In the 1980’s, most Sunday afternoons in Aberdeen, Mississippi, ended up the same way. The neighborhood boys would pile into a backyard, split up into teams, and face-off in the grass. Though a football was involved in the efforts, this weekend get-together was actually an on-going game of pre- tend… each youngster on the scrimmage line imitated one of their favorite NFL stars — Reggie White, Lawrence Taylor, Joe Montana, and Walter Payton. Those weekend clashes did more than just fill up an afternoon, they fed a dream. Every tackle and touch- down fueled the fire of their small town aspirations, and every yard gained brought them closer to the hopes of one day playing in the NFL — for real.
Of course the fantasies of most schoolboys eventually fade with time, but in the young heart of one Aberdeen athlete, the flame for the game burned a little hotter. For him, those Sunday scrimmages were more than just an afternoon of “pretend,” they were the practice games for his future. Those backyard days were the plays that eventually turned Tight End, Reggie Kelly, into a Cincinnati Bengal — for real.
Reggie’s warm up years were spent attending Mississippi State University. There, his drive for preparation earned him the spotlight in two ways. In the field of academics, he garnered a coveted spot on the SEC Honor Roll — three years running, and on the football field, he racked up an impressive re- cord finishing his Senior year with 44 career games, 22 starts, and 29 catches for a total of 474 yards.
On the strength of those stats, Reggie soon found himself in the 1999 NFL Draft- tapped in the second round by the Atlanta Falcons. Signing on June 25th, the rookie played in every game, and after making his first official NFL catch on October 10th in New Orleans, a 16-yarder from Tony Graziani, Reggie went on to initiate his season ledger with three catches for 70 yards against St. Louis including a career-long 50-yarder from Graziani. Finally, in New Orleans on December 5th, the Aberdeen boy fulfilled his dream. Reggie took the field for the first of his two rookie starts subbing for injured O.J. Santiago and making two catches in the process. For the next three seasons, Reginald Kuta Kelly started every Falcons regular season game except for two in 2001 due to injuries. During his years in Atlanta, Reggie amassed 31 catches for 340 yards and two TDs in 2000, racked up 16 receptions for 142 yards in 2001, and helped his 2002 teammates amass an impressive rushing record of 260 yards (the most since 10-1-72) and four rushing TDs (the most since 10-21-73).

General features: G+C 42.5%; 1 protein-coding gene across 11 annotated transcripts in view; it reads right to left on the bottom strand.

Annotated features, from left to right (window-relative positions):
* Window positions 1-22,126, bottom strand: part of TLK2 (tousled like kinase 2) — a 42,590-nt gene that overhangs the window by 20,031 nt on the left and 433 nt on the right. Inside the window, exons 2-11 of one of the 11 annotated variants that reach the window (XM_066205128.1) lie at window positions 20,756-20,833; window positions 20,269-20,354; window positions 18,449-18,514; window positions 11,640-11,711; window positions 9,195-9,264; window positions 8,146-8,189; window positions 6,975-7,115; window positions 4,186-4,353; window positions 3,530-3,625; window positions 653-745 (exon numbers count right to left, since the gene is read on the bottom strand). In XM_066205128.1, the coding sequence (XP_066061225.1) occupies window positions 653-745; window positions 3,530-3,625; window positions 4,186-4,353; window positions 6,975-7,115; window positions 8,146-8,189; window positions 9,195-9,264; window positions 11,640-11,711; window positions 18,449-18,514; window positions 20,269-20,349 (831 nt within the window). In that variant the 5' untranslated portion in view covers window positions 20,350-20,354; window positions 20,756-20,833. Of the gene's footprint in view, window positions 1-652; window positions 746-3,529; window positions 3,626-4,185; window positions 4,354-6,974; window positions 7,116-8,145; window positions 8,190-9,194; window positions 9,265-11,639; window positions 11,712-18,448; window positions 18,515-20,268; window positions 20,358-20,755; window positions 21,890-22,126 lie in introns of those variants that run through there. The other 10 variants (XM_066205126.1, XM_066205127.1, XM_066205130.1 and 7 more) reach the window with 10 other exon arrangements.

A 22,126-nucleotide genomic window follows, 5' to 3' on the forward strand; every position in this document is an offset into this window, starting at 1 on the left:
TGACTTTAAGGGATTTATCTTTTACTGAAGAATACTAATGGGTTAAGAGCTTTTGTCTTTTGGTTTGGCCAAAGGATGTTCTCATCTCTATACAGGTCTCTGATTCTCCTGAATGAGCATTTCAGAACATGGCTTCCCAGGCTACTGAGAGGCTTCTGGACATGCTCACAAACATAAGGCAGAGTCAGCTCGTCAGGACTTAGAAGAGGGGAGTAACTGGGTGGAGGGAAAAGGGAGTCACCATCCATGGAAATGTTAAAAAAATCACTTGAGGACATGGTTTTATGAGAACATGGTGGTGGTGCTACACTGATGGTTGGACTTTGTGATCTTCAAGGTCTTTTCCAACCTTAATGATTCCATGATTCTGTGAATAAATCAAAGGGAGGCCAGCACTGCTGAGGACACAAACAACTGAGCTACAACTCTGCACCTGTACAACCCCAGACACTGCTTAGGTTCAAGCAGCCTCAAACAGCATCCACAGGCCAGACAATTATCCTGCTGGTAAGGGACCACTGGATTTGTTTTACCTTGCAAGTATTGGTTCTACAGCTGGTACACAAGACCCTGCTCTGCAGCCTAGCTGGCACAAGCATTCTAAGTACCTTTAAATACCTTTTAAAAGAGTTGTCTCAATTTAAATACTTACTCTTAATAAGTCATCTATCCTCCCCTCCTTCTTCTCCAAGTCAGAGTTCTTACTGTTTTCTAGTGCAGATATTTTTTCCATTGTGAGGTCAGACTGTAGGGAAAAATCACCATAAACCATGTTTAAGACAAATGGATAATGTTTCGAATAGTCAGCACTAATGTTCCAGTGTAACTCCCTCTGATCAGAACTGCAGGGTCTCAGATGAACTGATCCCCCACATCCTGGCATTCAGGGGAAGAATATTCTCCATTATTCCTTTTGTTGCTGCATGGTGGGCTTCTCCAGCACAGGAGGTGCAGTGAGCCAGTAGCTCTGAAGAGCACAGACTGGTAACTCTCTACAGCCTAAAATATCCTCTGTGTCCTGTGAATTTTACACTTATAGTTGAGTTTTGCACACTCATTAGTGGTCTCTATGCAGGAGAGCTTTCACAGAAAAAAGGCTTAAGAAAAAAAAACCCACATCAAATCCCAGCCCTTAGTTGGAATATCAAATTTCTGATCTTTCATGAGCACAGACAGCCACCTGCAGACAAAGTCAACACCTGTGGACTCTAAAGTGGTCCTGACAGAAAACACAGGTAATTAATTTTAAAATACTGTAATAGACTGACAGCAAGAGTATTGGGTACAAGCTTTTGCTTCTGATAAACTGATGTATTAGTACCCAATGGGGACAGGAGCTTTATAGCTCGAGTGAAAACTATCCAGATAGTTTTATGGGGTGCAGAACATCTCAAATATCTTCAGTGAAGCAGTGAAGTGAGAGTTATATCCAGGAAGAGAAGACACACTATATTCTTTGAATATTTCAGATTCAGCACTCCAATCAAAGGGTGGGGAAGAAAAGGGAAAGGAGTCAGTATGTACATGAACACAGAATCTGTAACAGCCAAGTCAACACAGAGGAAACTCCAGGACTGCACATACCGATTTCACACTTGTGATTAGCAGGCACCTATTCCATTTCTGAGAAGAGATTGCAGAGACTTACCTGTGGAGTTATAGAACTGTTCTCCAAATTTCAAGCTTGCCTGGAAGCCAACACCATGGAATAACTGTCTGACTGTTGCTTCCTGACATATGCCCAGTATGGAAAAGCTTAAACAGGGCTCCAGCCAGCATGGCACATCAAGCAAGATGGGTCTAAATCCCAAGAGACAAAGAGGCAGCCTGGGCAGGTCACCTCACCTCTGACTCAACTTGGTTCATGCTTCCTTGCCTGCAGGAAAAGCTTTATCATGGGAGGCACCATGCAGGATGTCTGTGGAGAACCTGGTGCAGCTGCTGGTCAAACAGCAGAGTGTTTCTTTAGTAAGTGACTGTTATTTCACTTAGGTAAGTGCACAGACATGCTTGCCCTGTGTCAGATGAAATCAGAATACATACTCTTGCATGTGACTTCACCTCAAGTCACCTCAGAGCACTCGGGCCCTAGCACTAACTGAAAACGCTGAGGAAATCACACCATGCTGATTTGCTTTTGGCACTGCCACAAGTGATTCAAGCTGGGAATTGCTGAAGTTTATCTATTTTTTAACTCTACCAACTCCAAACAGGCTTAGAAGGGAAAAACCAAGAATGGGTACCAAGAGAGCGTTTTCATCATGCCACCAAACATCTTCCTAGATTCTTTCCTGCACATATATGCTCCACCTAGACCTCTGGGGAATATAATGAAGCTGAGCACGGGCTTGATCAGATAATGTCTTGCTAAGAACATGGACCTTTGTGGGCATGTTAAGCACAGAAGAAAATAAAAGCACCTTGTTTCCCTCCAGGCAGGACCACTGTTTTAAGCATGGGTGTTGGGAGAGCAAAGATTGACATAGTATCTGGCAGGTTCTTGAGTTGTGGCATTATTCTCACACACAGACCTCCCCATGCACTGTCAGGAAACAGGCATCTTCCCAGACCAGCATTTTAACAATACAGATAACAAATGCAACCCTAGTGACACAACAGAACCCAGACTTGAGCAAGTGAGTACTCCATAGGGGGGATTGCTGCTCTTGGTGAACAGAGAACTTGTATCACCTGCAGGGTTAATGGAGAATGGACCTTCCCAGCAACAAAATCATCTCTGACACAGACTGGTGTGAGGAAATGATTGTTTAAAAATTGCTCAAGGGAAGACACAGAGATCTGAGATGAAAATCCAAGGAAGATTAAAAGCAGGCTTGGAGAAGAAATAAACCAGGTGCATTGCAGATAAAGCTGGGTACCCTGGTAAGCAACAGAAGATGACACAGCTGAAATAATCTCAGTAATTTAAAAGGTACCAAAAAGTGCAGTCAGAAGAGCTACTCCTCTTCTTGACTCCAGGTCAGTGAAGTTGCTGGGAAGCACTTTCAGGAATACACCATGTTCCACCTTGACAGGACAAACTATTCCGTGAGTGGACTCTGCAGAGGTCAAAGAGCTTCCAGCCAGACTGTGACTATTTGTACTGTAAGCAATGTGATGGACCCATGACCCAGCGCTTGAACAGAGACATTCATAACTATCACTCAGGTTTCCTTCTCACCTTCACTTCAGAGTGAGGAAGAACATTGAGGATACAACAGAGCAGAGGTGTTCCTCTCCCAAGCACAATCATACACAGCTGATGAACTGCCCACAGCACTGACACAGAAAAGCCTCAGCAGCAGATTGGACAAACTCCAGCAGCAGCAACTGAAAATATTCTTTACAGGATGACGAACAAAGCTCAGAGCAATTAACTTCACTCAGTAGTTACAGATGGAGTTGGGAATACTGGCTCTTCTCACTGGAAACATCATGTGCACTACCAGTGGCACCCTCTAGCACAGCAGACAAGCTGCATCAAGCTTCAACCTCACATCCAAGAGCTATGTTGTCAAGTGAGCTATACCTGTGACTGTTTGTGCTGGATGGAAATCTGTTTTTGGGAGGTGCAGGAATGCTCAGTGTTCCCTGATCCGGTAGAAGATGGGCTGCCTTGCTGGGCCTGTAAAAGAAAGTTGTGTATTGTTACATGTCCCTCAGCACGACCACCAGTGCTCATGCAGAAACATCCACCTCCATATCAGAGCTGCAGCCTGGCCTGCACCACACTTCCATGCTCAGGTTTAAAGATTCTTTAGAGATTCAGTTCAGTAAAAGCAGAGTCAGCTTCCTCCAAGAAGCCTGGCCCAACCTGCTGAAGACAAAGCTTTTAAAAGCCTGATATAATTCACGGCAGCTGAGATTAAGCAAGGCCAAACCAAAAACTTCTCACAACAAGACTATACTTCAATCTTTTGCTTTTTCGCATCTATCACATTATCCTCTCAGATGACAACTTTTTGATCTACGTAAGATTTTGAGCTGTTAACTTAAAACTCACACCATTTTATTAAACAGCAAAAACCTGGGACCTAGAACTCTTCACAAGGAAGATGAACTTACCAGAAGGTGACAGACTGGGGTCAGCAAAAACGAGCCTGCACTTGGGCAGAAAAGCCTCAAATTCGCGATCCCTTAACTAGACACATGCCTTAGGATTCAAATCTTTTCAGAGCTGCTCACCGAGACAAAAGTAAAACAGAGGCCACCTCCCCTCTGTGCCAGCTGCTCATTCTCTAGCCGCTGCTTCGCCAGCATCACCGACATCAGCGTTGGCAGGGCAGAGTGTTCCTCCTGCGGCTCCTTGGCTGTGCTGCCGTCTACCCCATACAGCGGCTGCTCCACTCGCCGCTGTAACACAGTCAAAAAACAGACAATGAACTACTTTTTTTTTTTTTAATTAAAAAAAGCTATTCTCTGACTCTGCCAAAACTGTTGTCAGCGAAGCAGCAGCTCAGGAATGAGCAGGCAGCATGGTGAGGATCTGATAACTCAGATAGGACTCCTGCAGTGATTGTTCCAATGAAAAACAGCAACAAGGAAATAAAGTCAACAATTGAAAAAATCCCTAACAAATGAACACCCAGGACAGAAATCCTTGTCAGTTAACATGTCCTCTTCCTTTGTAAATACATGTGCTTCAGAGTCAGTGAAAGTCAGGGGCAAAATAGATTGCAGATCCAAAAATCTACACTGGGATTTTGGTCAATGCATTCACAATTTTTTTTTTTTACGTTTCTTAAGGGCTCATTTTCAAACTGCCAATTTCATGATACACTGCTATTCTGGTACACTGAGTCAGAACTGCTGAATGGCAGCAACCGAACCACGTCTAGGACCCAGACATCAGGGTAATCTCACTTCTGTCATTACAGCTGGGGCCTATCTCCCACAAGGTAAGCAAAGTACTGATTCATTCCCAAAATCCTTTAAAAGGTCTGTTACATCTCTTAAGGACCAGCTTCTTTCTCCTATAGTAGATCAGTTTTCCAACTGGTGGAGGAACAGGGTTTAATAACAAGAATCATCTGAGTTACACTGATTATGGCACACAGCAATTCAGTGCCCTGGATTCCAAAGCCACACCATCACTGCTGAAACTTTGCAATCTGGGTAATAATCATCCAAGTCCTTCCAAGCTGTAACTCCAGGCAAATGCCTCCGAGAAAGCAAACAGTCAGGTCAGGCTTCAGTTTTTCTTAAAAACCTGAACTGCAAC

In 2003, Reggie traded his Falcon wings for a pair of Bengal claws signing with the Cincinnati team on March 13th as an unrestricted free agent. Although that first year he only played in 12 games due to a left foot injury, he had 11 starts, 13 receptions for 81 yards, and one TD — breaking a 14-14 tie with Cleveland with the final scoring play. If that wasn’t enough, Kelly’s emerging leadership skills helped sustain an incredible 225 rushing yards in a December 14th contest with San Francisco — the team’s best effort of the season.
Throughout Reggie’s nearly eight years as a Tight End with the Bengals, he has not only carried the ball on countless occasions, “Number 82” has also helped those around him reach their own personal goalposts both on and off the field.
Affectionately dubbed “The Rev” by his team- mates, Reggie has put his educated mind, 6’4” frame, and indelible spirit into passing on what he has learned from the lessons of the gridiron to the fumbles and stumbles made in the course of every- day life.
Sundays for Reg “The Rev” remain full both during the Regular Season and beyond. Though foot- ball is still involved in the efforts, his offseason get-togethers are no longer a game of “pretend.” These days when he’s not on the gridiron for Cincinnati or spending time with his wife Sheila and their children, Kyla and Kavan, Reggie can be found back in Aberdeen where he’s turned his backyard dreams into a football camp for kids.
There in the Mississippi grass, he’s not only teaching young athletes how to tackle and make a touchdown, he is showing them by imitating his he- roes how to live a record-breaking life — for real.